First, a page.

CORRECTION: This meeting takes place in the middle school, not the high school.
The Shoreham-Wading River school board is set to vote Tuesday night on adopting a proposed $62.35 million 2012-13 school budget, setting the proposal up for a district vote this spring, according to the school board meeting’s agenda. (See complete agenda below.)
Under the budget proposed by superintendent Steven Cohen, the district would be able to stay below the state mandated 2 percent tax levy cap for the 2012-13 school year while not reducing teaching staff or programs.
The tax cap limits the amount of money the district can collect from taxpayers.
Dr. Cohen’s budget, a 3.98 percent spending increase from last year’s budget, includes support for existing programs. Because staffing levels will remain the same, Dr. Cohen said district schools should have about the same class sizes as the 2011-12 school year: between 18 to 25 students per class in the primary schools, 20 to 25 students per class in the intermediate school, and 28 or fewer students per class in the secondary schools.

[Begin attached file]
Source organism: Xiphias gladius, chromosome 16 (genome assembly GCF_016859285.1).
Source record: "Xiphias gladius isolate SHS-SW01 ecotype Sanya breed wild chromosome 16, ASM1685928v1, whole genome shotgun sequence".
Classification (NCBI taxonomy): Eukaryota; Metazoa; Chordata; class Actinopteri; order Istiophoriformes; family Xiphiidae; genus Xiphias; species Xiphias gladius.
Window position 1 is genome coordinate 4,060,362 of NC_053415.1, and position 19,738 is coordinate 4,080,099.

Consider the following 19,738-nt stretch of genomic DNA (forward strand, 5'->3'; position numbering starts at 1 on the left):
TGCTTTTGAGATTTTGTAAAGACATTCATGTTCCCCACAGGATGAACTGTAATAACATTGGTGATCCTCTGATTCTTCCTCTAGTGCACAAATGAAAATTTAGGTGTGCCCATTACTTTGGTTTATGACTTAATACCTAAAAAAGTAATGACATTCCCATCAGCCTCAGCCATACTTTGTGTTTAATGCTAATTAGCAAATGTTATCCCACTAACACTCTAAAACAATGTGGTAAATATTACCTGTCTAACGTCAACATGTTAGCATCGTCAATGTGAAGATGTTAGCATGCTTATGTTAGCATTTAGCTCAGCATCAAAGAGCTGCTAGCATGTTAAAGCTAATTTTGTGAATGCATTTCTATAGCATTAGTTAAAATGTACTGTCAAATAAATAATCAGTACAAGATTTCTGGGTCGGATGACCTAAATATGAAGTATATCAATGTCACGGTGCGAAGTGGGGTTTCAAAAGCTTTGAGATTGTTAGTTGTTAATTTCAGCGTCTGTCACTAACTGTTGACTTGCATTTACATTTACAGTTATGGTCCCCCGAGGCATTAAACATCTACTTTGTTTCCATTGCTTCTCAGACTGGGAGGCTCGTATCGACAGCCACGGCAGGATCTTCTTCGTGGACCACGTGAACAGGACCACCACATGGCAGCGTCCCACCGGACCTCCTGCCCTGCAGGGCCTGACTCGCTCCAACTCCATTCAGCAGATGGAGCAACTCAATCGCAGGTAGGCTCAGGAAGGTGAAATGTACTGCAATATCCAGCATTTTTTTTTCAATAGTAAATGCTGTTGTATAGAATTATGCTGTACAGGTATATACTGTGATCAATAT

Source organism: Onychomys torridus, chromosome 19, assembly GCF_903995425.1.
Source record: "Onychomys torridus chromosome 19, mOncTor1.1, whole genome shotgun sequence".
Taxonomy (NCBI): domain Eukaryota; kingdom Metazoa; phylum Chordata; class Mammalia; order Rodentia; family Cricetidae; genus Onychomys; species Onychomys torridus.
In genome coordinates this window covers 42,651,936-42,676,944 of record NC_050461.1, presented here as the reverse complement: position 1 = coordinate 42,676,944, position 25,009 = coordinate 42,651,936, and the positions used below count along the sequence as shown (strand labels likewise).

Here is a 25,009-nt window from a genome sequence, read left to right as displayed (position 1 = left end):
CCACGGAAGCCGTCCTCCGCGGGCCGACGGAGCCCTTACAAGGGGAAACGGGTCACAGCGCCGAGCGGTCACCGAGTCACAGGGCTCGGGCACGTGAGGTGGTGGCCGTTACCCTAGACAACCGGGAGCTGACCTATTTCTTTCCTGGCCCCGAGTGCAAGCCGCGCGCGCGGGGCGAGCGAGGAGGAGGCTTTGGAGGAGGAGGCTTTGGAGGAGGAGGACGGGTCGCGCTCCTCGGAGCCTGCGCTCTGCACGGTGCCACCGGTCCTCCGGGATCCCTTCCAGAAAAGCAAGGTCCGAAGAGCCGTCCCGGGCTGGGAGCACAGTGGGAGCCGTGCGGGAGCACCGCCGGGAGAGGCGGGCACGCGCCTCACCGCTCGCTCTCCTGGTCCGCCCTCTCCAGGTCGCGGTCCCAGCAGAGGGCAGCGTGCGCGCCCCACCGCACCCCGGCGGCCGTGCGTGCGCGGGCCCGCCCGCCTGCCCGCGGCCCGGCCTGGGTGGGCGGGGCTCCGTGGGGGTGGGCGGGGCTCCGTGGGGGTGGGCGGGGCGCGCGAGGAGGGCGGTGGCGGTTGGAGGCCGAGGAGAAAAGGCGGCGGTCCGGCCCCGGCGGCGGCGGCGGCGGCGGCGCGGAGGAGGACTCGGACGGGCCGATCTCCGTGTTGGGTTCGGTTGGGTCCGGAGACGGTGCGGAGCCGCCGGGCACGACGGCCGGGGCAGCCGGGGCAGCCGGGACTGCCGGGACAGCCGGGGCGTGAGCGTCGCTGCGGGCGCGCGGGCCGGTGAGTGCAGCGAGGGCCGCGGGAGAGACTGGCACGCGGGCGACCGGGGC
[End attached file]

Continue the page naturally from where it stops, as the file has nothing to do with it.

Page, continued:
Shoreham-Wading River will not have to cut staff or programs next year because the district will pull about $3.75 million from its reserve funds as tax relief, about double the amount from the 2011-12 school year.
The reserve funds will be tapped into once the fund balance — the unspent funds from the previous years’ budget from savings such as reduced heating costs in the warm winter — is depleted, officials have said.
School officials said more than $16 million remain in the various reserve funds.
The majority of the budget, about 75 percent, will be spent on teacher salaries and benefits, according to district presentations. Dr. Cohen said rising health care premiums “are the main drivers of increases in employee benefits.”
The meeting is open to the public and will be held at 8 p.m. at the Shoreham-Wading River MIDDLE SCHOOL library.
It was also recently revealed that the district will be getting almost 4 percent more in state aid for next school year than what was originally proposed in Governor Andrew Cuomo’s proposed budget. It was not immediately clear how the additional funds would be spent.